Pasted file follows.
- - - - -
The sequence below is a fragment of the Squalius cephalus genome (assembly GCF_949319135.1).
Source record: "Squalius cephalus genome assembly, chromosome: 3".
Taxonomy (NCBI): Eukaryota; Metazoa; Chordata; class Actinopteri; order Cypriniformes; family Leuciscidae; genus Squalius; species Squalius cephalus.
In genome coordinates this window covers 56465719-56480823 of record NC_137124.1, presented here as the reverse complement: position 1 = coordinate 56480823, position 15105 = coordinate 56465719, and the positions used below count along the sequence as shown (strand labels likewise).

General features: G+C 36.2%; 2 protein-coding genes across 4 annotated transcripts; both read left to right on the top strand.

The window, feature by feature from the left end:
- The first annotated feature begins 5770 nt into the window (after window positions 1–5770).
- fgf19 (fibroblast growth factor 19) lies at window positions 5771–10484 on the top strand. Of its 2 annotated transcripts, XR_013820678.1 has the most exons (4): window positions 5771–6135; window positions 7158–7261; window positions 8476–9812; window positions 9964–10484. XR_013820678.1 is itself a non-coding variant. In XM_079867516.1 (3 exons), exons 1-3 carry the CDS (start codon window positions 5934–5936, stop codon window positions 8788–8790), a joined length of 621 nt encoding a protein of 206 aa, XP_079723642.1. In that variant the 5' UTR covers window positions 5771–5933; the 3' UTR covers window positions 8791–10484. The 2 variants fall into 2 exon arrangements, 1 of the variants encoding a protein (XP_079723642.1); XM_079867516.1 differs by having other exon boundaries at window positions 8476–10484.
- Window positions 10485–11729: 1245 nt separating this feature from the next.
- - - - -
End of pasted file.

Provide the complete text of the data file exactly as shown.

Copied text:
The sequence below is a fragment of the Squalius cephalus genome (assembly GCF_949319135.1).
Source record: "Squalius cephalus genome assembly, chromosome: 3".
Taxonomy (NCBI): Eukaryota; Metazoa; Chordata; class Actinopteri; order Cypriniformes; family Leuciscidae; genus Squalius; species Squalius cephalus.
In genome coordinates this window covers 56465719-56480823 of record NC_137124.1, presented here as the reverse complement: position 1 = coordinate 56480823, position 15105 = coordinate 56465719, and the positions used below count along the sequence as shown (strand labels likewise).

General features: G+C 36.2%; 2 protein-coding genes across 4 annotated transcripts; both read left to right on the top strand.

The window, feature by feature from the left end:
- The first annotated feature begins 5770 nt into the window (after window positions 1–5770).
- fgf19 (fibroblast growth factor 19) lies at window positions 5771–10484 on the top strand. Of its 2 annotated transcripts, XR_013820678.1 has the most exons (4): window positions 5771–6135; window positions 7158–7261; window positions 8476–9812; window positions 9964–10484. XR_013820678.1 is itself a non-coding variant. In XM_079867516.1 (3 exons), exons 1-3 carry the CDS (start codon window positions 5934–5936, stop codon window positions 8788–8790), a joined length of 621 nt encoding a protein of 206 aa, XP_079723642.1. In that variant the 5' UTR covers window positions 5771–5933; the 3' UTR covers window positions 8791–10484. The 2 variants fall into 2 exon arrangements, 1 of the variants encoding a protein (XP_079723642.1); XM_079867516.1 differs by having other exon boundaries at window positions 8476–10484.
- Window positions 10485–11729: 1245 nt separating this feature from the next.